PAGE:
[13 January 2014]
It’s a story that has played out many times and in many different forms. A powerful alien tyrant less regard for human life than a hungry grizzly bear arrives on Earth and picks a fight with its mightiest heroes. Those heroes fight back, punches are thrown, buildings are destroyed, human life is threatened, and eventually the hero triumphs. It is a theme so common that modern audiences have become desensitized to it. In the same way news of Lindsey Lohan’s latest arrest fails to raise an eyebrow, a battle between Superman and the alien overlord, Mongul, is hardly a novel concept. However, that’s exactly the point that is conveyed in Batman/Superman #6.
Batman and Superman are two of the most powerful forces in DC Comics. They’ve been the subject of numerous epic battles and multiple blockbuster movies. The residents of the DC Universe have seen these two triumph so many times that it has become expected. So when Mongul arrives on Earth, some don’t even treat it as a threat. They treat it as a game. And that’s exactly the genius of Mongul’s plan. He wants it to be thought of as a game because to him, it is a game. He’s just the only one playing for real stakes.
The battle between Mongul, Batman, and Superman is almost secondary. Much of the story is told from the point of view of a team of virtual gamers, including Superman’s friend, Jimmy Olsen. They have been led to believe by Toymaster that they are test driving an advanced game that just happens to involve Superman and Batman fighting Mongul. But neither they, nor Toymaster for that matter, know that one of Mongul’s alien associates helped create the game using alien nanotechnology. This allows the gamers to influence Superman and Batman, something that Lex Luthor and the Joker have failed to do on more than one occasion. It creates a very difficult situation for two of the Earth’s mightiest heroes, but it also creates an interesting narrative that’s downright coy at times.
There’s a sort of superimposed satire surrounding the story. As Batman and Superman are fighting to defeat Mongul and protect innocent people, the gamers treat it as trivial. The finer details of the struggle are greeted with a yawn. They’re like those annoying commercials in a recorded TV show that everyone loves to skip. It undermines the actual struggle, taking away from the seriousness of the situation. It would be like mixing coverage of a terrorist attack with a game show and therein lies strength of the story.
Even after Jimmy Olson realizes that the game he thinks he’s playing is actually happening, Mongul and Toymaster still treat it as such. Like a showman at a demolition derby preying on peoples’ appetite for destruction, drawing in other gamers from all over the world and using their collective skills to manipulate Batman and Superman into playing his game. It’s one thing to overcome the mind control of Lex Luthor and the Joker when they’re attempting to twist their enemies into submission. At least the strings that connect to the puppet-master are still visible. In this instance, those strings extend to computer networks all over the world where gamers treat the virtual world as their own personal shooting range.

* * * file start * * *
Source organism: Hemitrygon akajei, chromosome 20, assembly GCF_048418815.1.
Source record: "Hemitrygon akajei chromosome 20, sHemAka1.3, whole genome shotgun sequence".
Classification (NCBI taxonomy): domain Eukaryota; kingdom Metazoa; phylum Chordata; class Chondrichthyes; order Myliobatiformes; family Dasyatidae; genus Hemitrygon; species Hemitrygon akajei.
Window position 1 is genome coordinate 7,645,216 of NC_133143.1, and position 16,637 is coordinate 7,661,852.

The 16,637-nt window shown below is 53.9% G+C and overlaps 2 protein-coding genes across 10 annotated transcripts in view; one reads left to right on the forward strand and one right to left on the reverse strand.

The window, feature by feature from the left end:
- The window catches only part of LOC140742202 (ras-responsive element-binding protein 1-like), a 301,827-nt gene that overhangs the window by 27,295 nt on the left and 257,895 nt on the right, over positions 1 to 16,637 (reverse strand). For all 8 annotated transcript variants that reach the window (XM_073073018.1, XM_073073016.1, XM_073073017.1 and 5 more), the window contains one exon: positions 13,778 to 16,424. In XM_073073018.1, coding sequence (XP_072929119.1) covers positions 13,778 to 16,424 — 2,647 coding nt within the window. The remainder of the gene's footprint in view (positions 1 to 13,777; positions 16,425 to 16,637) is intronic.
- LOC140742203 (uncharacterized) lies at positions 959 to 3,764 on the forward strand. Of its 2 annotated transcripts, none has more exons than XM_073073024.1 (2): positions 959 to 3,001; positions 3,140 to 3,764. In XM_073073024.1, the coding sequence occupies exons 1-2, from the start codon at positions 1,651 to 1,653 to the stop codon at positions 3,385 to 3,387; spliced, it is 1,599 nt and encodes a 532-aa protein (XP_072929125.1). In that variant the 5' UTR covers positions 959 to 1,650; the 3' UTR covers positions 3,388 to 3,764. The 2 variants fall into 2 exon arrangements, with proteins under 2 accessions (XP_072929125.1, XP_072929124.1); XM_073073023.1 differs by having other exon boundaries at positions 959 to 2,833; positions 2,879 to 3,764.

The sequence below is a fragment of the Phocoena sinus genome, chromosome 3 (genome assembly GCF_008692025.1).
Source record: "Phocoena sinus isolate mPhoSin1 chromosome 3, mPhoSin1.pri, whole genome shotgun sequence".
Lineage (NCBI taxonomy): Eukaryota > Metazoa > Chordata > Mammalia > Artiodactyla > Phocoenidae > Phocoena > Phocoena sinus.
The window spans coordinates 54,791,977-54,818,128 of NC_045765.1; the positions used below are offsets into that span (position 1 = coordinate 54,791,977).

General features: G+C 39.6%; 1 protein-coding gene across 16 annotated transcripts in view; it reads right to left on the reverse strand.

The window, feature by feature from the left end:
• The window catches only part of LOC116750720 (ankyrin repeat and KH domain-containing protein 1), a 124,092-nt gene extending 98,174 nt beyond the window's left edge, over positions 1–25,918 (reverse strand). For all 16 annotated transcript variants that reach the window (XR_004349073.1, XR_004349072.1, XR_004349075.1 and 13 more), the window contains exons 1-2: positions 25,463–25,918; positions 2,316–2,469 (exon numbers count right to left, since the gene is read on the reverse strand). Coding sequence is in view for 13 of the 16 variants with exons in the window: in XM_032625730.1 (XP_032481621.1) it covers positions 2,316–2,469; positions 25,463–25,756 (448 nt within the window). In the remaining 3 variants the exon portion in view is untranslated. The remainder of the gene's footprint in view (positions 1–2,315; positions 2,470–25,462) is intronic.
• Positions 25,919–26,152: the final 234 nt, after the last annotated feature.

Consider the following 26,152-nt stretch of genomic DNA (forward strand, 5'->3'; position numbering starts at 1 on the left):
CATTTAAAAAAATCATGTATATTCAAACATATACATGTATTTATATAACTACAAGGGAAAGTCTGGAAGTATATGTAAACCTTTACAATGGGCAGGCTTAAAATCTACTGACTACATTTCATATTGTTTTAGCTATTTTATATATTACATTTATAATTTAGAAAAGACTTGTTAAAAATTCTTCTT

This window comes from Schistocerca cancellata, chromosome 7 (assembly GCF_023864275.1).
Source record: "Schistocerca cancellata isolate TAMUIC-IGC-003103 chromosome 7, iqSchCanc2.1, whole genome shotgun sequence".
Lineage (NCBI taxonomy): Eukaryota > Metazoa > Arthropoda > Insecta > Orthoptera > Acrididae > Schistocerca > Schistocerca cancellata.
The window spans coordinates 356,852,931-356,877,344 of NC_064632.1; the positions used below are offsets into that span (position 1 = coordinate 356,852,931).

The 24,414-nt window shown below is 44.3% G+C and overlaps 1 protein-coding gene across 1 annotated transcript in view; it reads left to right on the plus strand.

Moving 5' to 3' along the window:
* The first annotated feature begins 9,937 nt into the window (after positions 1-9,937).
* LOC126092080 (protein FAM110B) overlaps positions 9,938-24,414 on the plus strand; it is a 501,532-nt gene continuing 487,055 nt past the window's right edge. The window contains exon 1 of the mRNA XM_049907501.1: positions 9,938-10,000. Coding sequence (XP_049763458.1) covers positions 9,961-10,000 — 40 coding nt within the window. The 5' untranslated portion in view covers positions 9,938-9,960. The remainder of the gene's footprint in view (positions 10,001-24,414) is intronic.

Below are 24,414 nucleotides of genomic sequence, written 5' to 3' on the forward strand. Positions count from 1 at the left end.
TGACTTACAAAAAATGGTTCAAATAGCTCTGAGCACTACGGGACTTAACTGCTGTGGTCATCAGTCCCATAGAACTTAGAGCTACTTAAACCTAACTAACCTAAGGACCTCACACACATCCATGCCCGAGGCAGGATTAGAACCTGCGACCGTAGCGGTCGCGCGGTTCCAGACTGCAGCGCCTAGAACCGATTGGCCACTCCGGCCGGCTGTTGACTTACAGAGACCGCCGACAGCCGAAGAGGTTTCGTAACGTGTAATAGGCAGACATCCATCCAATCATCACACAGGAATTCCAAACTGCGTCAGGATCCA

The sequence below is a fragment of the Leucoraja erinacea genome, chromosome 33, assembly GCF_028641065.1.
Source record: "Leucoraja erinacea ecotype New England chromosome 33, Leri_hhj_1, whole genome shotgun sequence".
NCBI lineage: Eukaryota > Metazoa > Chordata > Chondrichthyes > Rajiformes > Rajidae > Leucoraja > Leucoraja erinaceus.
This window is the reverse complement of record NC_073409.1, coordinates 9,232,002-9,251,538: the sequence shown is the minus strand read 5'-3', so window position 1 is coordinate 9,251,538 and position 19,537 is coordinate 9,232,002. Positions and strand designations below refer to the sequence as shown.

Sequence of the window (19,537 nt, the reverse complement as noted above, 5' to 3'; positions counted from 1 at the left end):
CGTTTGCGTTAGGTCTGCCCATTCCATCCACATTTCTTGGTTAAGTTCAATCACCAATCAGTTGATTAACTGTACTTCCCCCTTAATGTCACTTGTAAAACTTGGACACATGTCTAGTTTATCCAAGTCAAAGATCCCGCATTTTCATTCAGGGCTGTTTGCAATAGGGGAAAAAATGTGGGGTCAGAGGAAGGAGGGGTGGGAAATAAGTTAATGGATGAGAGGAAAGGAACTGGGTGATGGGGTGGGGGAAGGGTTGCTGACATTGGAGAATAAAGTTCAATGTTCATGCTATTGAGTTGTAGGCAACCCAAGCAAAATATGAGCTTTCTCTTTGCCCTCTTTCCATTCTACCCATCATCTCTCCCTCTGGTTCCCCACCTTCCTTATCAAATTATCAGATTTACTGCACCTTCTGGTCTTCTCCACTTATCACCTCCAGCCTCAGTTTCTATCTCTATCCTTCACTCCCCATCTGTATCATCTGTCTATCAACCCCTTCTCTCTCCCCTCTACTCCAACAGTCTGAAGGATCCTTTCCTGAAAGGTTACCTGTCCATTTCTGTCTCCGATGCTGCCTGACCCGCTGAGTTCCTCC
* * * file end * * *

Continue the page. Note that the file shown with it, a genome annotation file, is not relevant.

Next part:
Without this perspective, it’s just another battle between Superman, Batman, and an ugly alien overlord. It would have a much different impact. Moments like Batman apparently dying might actually be shocking on some levels. But in the context of this story, it’s no different than watching Mario fall of a cliff in a level of Super Mario Brothers. That satirical trivialization of the struggle and the lives involved are what gives this story a different kind of depth. It’s not meant to be overly serious. At the same time, it has some distressing connotations.
At times, however, it’s too trivial. Putting Batman and Superman in a video game where they have to fight Mongul undermines the struggle or any personal story that the characters have. There’s plenty of insight into how Batman and Superman feel about their situation. But it basically amounts to them acting like narrators of their own story. They can’t control themselves because of the influence of Mongul’s game. There’s not much to be gained from that from a characterization standpoint. It’s almost a given that whatever happens to Batman and Superman will have as much lasting impact as a reset button on a real game console.
That doesn’t make the story any less enjoyable. Batman/Superman #6 doesn’t pretend to have a lot of drama or character growth. It’s a story built on a foundation of satire and irony. These gamers who are the source of the conflict are so desensitized to violence and danger that they don’t know that they’re putting the whole planet in danger. There’s something to be said about the attitudes of gamers when they can’t tell the difference between real violence and actual violence, but to be fair they are dealing with alien technology and they don’t know that they’re being deceived. However, that only makes them as innocent as the same people who fall for get rich quick schemes. It’s a game that really is too good to be true in the same way most money-making schemes are too good to be true.
In the end the story in Batman/Superman #6 won’t have much impact outside its entertainment value. Fans won’t be any more shocked, outraged, or disappointed than they were before this comic came out. And the breadth of this story is limited, as is the case with all satire. But it does make for a novel plot from a novel perspective. In an era where everything is a reboot, remake, or sequel, that goes a long ways towards making this story uniquely enjoyable.